Not bad for a guy who made himself a middle school coach by reading about it at night and trying the techniques the next day. Imagine how my head was spinning the first time I had to call a play in a game!

So, in many ways, just like I did as a coach, I have been reinventing myself as a writer and hopeful author. The SCBWI conference is just like those football coaches conferences I attended for years.

I can guarantee the room will be full of helpful, supportive people--people willing to share what they know, especially if you aren't afraid to ask.

My intention is to Tweet a lot of my experiences from this weekend so that you might benefit in some small way.

Maybe in the end, all I can offer you is the example of someone who is not afraid to ask, not afraid to learn, and not afraid to share. I hope you will log onto my blog and follow the live tweets in the left hand column--don't worry, you don't need to have a Twitter account to read it.

Enjoy your weekends! I am so looking forward to mine and looking forward to chatting about it with you next week.

Tuesday, February 4, 2014

They refused to give up

The eighth in a series of blog posts for my 8th grade students about the process of trying to publish my YA historical/science fiction novel.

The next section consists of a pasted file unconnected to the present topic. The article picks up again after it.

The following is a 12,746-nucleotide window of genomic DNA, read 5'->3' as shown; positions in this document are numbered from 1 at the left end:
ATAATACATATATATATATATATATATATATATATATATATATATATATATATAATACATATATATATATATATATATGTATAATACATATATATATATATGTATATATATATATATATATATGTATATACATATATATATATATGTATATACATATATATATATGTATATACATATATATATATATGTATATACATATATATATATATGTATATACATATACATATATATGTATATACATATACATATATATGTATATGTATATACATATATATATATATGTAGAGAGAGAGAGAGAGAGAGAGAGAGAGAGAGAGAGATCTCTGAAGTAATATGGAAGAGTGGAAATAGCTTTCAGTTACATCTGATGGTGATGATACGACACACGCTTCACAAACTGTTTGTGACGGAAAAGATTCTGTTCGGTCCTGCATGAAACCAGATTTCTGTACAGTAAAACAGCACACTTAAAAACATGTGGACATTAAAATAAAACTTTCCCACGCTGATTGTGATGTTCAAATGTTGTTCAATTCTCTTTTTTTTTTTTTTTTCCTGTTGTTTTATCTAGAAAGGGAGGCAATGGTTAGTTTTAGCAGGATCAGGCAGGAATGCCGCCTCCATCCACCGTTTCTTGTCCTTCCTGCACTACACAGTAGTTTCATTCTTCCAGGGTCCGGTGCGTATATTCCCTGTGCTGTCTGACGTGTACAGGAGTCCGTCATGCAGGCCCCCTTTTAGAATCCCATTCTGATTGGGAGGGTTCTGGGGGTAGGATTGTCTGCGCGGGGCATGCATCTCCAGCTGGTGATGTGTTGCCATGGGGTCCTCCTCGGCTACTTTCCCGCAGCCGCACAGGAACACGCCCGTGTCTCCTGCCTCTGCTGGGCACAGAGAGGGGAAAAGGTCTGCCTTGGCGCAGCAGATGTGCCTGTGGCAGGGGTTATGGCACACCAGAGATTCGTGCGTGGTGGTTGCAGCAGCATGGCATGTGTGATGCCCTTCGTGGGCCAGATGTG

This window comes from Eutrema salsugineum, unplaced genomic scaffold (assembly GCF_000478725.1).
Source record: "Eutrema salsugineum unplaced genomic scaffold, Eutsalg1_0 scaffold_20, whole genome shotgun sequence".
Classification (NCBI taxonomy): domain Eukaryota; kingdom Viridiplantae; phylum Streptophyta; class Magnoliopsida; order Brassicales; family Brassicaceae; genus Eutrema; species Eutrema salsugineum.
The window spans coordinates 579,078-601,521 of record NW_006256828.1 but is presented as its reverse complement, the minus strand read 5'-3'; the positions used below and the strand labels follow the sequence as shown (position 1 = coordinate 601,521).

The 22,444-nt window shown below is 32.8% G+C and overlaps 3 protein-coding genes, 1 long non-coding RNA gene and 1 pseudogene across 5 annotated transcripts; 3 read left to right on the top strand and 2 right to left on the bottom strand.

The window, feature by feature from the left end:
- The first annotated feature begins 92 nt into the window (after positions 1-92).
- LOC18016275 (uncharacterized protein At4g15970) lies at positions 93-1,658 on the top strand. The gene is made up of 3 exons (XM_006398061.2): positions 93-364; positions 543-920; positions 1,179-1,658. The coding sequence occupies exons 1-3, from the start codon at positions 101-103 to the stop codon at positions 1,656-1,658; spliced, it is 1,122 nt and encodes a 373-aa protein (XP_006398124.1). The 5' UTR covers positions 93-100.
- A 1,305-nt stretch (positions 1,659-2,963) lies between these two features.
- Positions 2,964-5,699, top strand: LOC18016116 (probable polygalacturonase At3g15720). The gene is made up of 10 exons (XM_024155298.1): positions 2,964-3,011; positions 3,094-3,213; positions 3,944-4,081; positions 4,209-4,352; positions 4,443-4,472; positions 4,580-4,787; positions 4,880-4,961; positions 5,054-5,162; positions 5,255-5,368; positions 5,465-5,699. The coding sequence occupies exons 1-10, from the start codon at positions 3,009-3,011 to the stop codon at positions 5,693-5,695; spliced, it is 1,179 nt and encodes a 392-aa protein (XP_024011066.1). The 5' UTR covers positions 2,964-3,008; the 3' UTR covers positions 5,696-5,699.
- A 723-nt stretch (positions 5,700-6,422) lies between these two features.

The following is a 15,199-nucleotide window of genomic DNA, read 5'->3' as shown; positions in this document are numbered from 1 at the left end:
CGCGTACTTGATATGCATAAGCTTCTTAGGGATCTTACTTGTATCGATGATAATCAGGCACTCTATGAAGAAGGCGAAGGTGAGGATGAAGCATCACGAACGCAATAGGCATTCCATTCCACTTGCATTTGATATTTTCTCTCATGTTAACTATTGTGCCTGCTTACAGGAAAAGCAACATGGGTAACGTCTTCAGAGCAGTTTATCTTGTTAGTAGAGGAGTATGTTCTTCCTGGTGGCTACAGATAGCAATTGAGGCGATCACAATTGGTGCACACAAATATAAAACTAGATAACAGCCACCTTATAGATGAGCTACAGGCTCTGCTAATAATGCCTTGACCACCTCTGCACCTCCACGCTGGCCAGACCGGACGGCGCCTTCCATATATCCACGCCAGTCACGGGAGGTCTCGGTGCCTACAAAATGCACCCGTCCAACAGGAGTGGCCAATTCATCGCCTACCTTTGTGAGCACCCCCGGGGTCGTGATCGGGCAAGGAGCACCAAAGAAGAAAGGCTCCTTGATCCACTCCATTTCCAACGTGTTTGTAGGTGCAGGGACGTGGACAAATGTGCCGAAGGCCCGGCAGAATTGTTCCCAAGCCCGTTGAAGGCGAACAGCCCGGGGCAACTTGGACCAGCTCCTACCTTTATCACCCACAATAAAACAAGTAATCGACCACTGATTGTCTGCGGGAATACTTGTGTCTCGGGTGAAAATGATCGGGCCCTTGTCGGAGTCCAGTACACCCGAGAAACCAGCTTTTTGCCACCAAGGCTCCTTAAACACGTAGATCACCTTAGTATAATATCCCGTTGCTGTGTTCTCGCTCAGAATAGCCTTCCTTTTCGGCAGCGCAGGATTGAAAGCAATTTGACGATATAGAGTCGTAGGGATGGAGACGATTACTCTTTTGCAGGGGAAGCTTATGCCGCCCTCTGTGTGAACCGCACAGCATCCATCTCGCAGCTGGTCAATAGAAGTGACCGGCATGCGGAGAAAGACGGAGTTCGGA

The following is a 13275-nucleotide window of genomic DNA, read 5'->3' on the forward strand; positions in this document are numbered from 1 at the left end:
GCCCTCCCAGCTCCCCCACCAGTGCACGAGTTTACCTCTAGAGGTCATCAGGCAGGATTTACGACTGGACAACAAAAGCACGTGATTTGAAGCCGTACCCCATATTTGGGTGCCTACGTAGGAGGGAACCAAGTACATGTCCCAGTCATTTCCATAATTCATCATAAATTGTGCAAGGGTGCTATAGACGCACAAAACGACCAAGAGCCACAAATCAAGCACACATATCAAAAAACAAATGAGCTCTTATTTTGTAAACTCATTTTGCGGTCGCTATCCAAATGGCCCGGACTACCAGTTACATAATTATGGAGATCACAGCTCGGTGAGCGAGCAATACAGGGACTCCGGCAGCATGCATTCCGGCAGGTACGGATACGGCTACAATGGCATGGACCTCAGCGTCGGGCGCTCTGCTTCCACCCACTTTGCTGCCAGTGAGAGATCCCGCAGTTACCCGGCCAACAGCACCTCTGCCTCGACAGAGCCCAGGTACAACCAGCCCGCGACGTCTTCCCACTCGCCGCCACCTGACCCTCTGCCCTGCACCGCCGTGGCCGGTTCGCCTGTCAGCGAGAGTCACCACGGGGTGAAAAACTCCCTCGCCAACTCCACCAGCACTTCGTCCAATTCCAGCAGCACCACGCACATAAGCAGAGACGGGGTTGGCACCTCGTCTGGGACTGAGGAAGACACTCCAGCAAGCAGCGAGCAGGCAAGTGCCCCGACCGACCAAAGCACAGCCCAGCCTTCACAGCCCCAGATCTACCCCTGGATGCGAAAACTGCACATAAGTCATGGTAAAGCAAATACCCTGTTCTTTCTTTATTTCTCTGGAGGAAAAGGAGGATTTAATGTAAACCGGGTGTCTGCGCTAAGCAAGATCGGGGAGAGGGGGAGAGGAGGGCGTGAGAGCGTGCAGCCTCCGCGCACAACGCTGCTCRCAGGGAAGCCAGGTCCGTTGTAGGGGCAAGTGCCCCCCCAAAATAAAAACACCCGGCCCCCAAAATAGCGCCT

Currently I have received nine rejections out of thirty submissions. Among my most recent rejections from literary agents I take inspiration in this one line:
"Also remember that sometimes, writers endure long terms of rejection before they find the winning combination for themselves. They refused to give up, as I hope you will continue to do."
Sketch in my writer's notebook as I kicked around the idea.
I don't know this agent. Until querying her, I had never heard her name. But for someone to take the time to craft this encouraging line appeals to me. It makes me understand what I want to find in a literary agent, irrespective of the possibly being that it was a stock response that is sent to any writer who queries her.